Trophy Hunting and Conspiracy Theories: A Perfect Match?
Jared Kakura
17th November 2020

Michael ‘t Sas-Rolfes told me know that he thinks some of my more recent posts were verging into “QAnon territory.” He is presumably referring my claims about the Property and Environment Research Center being a climate change denial group, Safari Club International being funded by and lobbying for the fossil fuel industry, and the American hunting industry conducting information warfare on social media.

Understandably, these claims do sound outlandish. But they are legitimate concerns verified by multiple sources. The unfortunate reality is that trophy hunting advocates seem to be the ones spreading conspiracies about global elites controlling Africa’s resources and the coronavirus being manufactured in a Chinese bio lab as part of a global campaign against wildlife consumption.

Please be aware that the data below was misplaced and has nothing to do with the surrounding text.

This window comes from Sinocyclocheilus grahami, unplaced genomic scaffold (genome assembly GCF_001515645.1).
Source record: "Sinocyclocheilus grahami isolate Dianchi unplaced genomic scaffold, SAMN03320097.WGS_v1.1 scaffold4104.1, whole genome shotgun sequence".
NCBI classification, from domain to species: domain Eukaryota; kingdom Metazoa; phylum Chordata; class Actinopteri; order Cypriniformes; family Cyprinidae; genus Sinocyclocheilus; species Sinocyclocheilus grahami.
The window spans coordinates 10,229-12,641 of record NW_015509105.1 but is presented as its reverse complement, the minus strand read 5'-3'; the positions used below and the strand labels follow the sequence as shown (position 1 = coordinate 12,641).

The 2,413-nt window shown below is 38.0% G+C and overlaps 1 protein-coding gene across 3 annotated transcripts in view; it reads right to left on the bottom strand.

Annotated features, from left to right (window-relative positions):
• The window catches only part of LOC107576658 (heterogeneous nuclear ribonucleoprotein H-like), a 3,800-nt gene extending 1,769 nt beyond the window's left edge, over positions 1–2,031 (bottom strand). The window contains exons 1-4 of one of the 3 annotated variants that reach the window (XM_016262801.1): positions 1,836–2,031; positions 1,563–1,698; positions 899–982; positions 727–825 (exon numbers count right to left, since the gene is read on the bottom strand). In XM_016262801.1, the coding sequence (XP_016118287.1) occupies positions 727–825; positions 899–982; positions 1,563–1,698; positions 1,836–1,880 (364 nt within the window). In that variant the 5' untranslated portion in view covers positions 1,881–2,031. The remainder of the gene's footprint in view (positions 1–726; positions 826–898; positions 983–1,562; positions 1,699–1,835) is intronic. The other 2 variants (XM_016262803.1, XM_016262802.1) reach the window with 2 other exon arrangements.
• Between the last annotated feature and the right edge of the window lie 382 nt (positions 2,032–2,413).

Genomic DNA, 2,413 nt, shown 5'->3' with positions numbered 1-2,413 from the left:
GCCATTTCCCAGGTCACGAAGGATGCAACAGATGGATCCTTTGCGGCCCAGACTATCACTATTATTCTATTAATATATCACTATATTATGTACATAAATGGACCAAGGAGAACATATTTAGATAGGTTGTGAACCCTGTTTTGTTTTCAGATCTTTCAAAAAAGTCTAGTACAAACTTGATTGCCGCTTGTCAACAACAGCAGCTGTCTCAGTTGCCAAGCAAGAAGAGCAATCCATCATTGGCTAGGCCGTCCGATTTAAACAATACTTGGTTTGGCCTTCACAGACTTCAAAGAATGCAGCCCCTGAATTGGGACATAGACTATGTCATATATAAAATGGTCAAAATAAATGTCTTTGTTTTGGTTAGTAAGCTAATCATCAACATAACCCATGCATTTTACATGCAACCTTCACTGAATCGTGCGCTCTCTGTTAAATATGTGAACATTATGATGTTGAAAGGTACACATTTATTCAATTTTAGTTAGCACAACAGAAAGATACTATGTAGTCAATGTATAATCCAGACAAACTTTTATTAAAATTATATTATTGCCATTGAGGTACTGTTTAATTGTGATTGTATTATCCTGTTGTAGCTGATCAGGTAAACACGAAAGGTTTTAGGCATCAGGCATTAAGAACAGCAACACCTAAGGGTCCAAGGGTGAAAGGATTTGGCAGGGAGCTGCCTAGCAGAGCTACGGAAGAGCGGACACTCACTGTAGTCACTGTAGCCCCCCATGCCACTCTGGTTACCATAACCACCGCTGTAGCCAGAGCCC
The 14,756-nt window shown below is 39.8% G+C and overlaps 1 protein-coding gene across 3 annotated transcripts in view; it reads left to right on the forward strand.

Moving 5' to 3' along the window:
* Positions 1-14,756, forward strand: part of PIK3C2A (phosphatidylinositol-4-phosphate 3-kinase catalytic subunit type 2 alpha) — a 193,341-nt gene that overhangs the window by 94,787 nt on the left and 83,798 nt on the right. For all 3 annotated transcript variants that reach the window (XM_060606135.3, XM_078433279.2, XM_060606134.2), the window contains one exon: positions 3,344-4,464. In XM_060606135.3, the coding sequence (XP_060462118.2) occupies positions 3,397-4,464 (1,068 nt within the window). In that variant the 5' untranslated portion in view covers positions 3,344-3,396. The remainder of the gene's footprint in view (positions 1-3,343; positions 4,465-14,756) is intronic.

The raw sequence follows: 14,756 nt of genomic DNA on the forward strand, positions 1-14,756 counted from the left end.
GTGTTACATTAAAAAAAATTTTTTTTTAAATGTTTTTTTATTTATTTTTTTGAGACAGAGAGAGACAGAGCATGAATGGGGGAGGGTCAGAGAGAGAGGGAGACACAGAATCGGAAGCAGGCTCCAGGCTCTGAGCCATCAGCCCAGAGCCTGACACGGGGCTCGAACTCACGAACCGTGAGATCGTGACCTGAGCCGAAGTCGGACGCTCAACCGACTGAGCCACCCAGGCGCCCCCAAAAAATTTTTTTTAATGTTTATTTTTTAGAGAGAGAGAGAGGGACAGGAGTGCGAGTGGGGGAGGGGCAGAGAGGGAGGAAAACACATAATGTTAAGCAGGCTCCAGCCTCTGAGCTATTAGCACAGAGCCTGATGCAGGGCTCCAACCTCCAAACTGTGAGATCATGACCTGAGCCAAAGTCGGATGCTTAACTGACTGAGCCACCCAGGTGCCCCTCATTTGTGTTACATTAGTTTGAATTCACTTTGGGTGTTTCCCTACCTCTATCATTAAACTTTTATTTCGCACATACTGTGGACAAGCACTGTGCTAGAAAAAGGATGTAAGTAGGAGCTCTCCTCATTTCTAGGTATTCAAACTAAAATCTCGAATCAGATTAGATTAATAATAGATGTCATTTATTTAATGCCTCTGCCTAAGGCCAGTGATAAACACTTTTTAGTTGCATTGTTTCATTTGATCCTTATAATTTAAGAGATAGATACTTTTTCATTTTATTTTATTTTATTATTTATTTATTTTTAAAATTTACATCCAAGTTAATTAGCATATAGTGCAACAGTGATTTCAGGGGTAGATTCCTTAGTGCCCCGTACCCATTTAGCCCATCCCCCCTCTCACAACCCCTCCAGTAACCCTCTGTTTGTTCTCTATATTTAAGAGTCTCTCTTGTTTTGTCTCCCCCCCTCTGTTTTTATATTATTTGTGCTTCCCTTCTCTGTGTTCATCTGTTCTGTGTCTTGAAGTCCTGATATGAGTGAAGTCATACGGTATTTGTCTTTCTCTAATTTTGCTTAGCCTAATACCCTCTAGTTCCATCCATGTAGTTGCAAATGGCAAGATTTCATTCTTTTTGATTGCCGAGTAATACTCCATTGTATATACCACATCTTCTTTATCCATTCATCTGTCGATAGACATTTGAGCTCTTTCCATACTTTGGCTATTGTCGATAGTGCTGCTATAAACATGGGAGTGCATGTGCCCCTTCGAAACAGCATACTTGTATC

While delving into what is and is not a conspiracy theory, it is worth noting that Sas-Rolfes has a history of working for climate change denial groups. In that regard, it is quite interesting that he is comparing my work to a conspiracy theory.

Sas-Rolfes is a research fellow with PERC, a well-known American climate change denial group that has decades of experience working behind the scenes for the fossil fuel industry misleading the public on climate science. My description of PERC as a climate change denial group is hardly revelatory, academic research published in 2008 made this claim well before me.

Additional research on the “dark money” behind climate change denial also implicated many of PERC’s top donors, including the Sarah Scaife and Searle Foundations. It’s very clear describing PERC as a climate change denial group is neither misleading nor akin to a conspiracy theory.